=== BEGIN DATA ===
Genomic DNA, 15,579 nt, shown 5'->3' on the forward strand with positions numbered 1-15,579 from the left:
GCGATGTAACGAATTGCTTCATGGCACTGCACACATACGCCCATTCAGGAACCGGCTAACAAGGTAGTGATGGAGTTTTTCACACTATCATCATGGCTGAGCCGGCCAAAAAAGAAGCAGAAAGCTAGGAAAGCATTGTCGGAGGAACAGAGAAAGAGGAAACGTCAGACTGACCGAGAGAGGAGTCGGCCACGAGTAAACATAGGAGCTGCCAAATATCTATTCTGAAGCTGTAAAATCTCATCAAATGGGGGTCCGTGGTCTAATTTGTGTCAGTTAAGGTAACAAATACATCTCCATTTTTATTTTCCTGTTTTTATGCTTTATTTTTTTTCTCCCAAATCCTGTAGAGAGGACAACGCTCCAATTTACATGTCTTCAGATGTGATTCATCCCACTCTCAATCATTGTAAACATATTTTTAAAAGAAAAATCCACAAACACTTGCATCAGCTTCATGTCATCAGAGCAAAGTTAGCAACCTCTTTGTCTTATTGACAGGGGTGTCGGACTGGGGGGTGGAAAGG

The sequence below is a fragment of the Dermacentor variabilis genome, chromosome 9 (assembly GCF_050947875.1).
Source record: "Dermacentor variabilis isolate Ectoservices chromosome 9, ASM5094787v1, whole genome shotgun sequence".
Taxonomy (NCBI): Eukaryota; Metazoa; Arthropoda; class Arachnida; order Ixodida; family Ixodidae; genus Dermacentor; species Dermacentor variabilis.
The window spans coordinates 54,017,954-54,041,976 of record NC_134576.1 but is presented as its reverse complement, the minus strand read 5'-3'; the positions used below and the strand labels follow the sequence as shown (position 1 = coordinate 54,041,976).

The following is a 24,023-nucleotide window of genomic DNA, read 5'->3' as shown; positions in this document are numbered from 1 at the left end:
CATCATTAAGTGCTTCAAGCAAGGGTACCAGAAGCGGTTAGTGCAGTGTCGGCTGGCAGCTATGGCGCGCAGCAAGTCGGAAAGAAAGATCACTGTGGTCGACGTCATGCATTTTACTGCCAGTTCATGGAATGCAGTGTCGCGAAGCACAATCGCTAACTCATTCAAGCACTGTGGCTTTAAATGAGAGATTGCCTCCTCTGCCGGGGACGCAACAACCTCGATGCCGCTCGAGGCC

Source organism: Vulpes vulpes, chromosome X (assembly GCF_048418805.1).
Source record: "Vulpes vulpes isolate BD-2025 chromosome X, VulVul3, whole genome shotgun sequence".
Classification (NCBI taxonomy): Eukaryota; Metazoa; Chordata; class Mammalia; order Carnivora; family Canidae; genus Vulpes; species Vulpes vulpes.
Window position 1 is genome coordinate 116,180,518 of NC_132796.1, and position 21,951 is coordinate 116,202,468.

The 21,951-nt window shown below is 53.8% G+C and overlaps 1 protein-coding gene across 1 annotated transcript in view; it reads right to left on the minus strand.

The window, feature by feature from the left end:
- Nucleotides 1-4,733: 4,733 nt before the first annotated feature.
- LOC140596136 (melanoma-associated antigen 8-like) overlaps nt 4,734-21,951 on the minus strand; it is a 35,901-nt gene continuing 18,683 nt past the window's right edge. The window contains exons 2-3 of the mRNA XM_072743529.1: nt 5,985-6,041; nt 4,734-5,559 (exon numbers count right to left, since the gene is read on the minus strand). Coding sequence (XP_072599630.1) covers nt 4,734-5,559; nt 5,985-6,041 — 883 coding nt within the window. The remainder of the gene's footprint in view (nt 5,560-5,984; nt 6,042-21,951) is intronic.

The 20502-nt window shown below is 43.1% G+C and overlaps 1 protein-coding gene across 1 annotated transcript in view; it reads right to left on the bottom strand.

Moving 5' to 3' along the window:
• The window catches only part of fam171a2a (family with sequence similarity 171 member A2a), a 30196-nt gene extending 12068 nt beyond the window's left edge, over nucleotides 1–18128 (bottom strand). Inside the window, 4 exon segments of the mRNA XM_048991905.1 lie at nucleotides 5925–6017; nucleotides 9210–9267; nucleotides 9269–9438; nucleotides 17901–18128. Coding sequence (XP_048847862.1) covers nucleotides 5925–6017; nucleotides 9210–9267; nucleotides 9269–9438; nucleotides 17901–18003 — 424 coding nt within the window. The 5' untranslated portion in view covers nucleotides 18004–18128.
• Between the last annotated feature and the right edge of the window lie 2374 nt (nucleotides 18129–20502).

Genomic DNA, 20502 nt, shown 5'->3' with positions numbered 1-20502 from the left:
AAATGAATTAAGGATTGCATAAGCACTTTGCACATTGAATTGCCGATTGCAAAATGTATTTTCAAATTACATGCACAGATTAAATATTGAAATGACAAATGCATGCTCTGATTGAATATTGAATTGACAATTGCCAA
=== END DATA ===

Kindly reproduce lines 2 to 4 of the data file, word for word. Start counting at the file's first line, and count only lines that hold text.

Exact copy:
GCGATGTAACGAATTGCTTCATGGCACTGCACACATACGCCCATTCAGGAACCGGCTAACAAGGTAGTGATGGAGTTTTTCACACTATCATCATGGCTGAGCCGGCCAAAAAAGAAGCAGAAAGCTAGGAAAGCATTGTCGGAGGAACAGAGAAAGAGGAAACGTCAGACTGACCGAGAGAGGAGTCGGCCACGAGTAAACATAGGAGCTGCCAAATATCTATTCTGAAGCTGTAAAATCTCATCAAATGGGGGTCCGTGGTCTAATTTGTGTCAGTTAAGGTAACAAATACATCTCCATTTTTATTTTCCTGTTTTTATGCTTTATTTTTTTTCTCCCAAATCCTGTAGAGAGGACAACGCTCCAATTTACATGTCTTCAGATGTGATTCATCCCACTCTCAATCATTGTAAACATATTTTTAAAAGAAAAATCCACAAACACTTGCATCAGCTTCATGTCATCAGAGCAAAGTTAGCAACCTCTTTGTCTTATTGACAGGGGTGTCGGACTGGGGGGTGGAAAGG

The sequence below is a fragment of the Dermacentor variabilis genome, chromosome 9 (assembly GCF_050947875.1).
Source record: "Dermacentor variabilis isolate Ectoservices chromosome 9, ASM5094787v1, whole genome shotgun sequence".